Sustainable Groundwater Act passed and not a moment too soon
Not a moment too soon
Groundwater is a critical element of the state of California’s water system, making up more than one-third of state’s water supply and up to 60 percent of the state’s water depending on climatic conditions.
Historically, groundwater use in California was largely unregulated meaning a systematic method of withdrawing the groundwater from its sources was nonexistent. The recent drought resulted in increased use of groundwater sources as reservoir levels gradually lowered as result of decreased rainfall levels. The unconstrained use of our ground water supplies has led to widespread lowering of water tables, drying of domestic wells, land subsidence, and increased energy costs from pumping from greater depth.
The California legislature passed the Sustainable Groundwater Management Act (SGMA) in 2014 after three years of severe drought, which created a statewide framework for groundwater regulation in California.
The Sustainable Groundwater Act mandates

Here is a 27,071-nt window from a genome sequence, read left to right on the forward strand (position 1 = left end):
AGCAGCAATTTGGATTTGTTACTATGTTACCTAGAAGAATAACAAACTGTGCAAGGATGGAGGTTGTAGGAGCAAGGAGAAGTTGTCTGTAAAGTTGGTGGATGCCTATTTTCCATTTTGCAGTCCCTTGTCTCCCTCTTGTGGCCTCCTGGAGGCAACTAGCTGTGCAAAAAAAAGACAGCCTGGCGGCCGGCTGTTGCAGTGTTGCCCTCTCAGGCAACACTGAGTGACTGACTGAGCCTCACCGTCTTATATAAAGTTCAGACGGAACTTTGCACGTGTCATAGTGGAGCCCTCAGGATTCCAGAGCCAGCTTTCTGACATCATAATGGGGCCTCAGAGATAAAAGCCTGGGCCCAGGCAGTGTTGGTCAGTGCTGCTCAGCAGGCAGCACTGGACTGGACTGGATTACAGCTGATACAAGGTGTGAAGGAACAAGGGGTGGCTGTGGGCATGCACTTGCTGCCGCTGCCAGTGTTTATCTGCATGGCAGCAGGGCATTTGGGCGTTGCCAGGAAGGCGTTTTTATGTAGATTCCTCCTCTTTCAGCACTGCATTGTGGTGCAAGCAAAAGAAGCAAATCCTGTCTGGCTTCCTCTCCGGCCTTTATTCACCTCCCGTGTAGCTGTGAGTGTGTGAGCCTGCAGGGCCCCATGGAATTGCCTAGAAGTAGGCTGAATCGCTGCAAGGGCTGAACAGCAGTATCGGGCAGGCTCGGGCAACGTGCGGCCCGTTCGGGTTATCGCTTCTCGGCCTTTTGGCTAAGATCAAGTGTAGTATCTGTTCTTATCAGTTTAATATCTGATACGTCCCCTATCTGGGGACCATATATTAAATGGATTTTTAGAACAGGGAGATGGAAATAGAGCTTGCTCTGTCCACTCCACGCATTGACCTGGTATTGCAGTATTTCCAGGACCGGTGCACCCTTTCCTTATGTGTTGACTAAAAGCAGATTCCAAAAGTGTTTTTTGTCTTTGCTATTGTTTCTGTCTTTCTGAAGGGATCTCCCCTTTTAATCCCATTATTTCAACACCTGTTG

The Sustainable Groundwater Management Act requires all 127 high and medium priority groundwater basins in California to develop groundwater sustainability plans (GSPs) which achieve sustainability within 20 years of implementation. A groundwater basin is defined as an area underlain by permeable materials capable of furnishing a significant supply of groundwater to wells or storing a significant amount of water. There are currently 431 groundwater basins delineated, underlying about 40 percent of the surface area of the state.
The Act permits the election of groundwater sustainability agencies (GSA) for all basins and requires the adoption of groundwater sustainability plans (Plan) for basins designated as medium- or high-priority by the Department of Water Resources (DWR). Plans must be developed to eliminate overdraft conditions in aquifers and to return them to a condition that assures their long-term sustainability within twenty years of plan implementation.
Groundwater – The future
The act should provide protection against severe overdrawing our ground water resources during future droughts as well as ensuring the availability of water to the current and future residents of the state.
I find it hard to believe California, which is proud of its reputation for being an innovator and being ahead of the curve, took such a long time to regulate withdrawals from its groundwater supplies. Better late than never.